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Latin America Currencies Continue to Slip

Latin America Currencies Continue to Slip

Political developments throughout Latin America have made investors increasingly skittish on the region.

Latin American currencies continued a recent slide Thursday, pressured by mounting political uncertainty throughout the region.

The Chilean peso was down 1% against the dollar at a fresh low in late afternoon New York trading, as antigovernment protests in the South American country continued. The currency has lost nearly 15% against the dollar over the last 12 months.

Meanwhile, the Colombian peso was down 0.7% and approaching its own record low. Other Latin American currencies—including the Uruguayan peso and Brazilian real—were also lower, extending the losses they have notched in recent months.

Political developments throughout Latin America have made investors increasingly skittish on the region, even as signs of progress in U.S.-China trade talks have fueled appetite for emerging-market assets.

Chilean President Sebastián Piñera’s government said earlier this week it would move forward with a plan to rewrite Chile’s market-friendly, dictatorship-era constitution and replace it with one providing a new social pact, although enacting a new constitution would likely take many months. The peso recently traded at around 800 to the dollar, from around 630 a year ago.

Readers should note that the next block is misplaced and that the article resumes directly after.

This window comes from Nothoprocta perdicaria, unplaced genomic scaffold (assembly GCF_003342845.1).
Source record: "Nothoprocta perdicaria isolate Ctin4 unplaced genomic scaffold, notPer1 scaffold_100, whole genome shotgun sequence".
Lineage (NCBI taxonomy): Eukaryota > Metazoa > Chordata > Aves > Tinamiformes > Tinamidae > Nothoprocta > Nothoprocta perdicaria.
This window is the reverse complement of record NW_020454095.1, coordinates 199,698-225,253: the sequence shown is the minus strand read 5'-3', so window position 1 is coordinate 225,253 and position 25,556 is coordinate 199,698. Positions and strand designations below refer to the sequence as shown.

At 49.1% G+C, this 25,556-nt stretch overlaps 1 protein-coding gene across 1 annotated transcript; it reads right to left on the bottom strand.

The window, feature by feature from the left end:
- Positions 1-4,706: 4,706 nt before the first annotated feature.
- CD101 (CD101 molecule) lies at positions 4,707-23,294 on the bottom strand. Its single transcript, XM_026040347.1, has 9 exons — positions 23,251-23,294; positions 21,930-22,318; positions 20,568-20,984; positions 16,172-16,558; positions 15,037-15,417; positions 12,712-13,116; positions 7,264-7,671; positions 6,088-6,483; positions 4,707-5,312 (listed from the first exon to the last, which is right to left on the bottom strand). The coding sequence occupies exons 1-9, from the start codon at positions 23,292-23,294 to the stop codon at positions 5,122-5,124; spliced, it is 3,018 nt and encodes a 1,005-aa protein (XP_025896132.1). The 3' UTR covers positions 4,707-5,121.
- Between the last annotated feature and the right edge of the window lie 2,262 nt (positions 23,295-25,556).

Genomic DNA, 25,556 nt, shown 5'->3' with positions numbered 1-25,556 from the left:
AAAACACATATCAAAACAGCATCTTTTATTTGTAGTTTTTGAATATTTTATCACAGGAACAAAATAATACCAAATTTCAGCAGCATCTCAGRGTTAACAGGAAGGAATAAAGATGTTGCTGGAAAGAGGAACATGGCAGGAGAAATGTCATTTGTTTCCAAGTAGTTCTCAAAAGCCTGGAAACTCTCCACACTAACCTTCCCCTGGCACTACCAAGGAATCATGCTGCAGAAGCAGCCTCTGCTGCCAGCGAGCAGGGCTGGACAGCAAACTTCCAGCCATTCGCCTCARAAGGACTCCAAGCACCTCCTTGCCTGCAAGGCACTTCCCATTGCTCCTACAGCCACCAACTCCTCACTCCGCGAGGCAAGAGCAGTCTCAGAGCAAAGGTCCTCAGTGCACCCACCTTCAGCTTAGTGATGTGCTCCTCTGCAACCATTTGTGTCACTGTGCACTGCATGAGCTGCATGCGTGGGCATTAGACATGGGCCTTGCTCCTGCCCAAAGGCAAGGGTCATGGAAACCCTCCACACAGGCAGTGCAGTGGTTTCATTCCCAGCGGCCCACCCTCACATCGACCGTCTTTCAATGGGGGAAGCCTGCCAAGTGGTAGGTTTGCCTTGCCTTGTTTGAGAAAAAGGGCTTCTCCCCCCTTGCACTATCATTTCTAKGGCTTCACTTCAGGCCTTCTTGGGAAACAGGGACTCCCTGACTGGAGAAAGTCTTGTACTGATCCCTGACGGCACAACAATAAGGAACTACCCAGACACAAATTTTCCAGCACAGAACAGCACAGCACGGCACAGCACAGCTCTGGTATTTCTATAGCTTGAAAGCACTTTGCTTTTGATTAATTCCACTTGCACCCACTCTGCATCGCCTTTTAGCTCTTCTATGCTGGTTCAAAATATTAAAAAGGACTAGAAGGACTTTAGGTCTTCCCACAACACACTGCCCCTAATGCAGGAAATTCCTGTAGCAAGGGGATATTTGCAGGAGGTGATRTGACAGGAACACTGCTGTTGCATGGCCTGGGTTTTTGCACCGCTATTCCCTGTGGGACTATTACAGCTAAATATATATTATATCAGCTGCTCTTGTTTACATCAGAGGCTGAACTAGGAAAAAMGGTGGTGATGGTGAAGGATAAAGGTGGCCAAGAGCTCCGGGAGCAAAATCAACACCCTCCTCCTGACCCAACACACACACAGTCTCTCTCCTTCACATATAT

In Brazil, former President Luiz Inácio Lula da Silva was released from jail pending appeals last Friday, cutting short a long corruption sentence that prevented him from contesting the last presidential election. Brazil’s real is off 10% over the last 12 months.

Investors are also concerned that Argentina’s new Peronist government, voted into power last month, will turn its back on policies Wall Street had supported.

In Bolivia, an opposition lawmaker declared herself the new head of state following the resignation of President Evo Morales, who arrived Tuesday in Mexico after being granted asylum.

“These political risks are probably not going away anytime soon,” said Win Thin, global head of currency strategy at Brown Brothers Harriman. “Each of these is idiosyncratic, but the fact that it all seems to be happening at the same time makes investors uneasy.”

The WSJ Dollar Index was recently down 0.1% at 90.99 as the U.S. currency declined against the euro and yen.

The yield on the benchmark 10-year Treasury note settled at 1.815%, from 1.870% on Wednesday.

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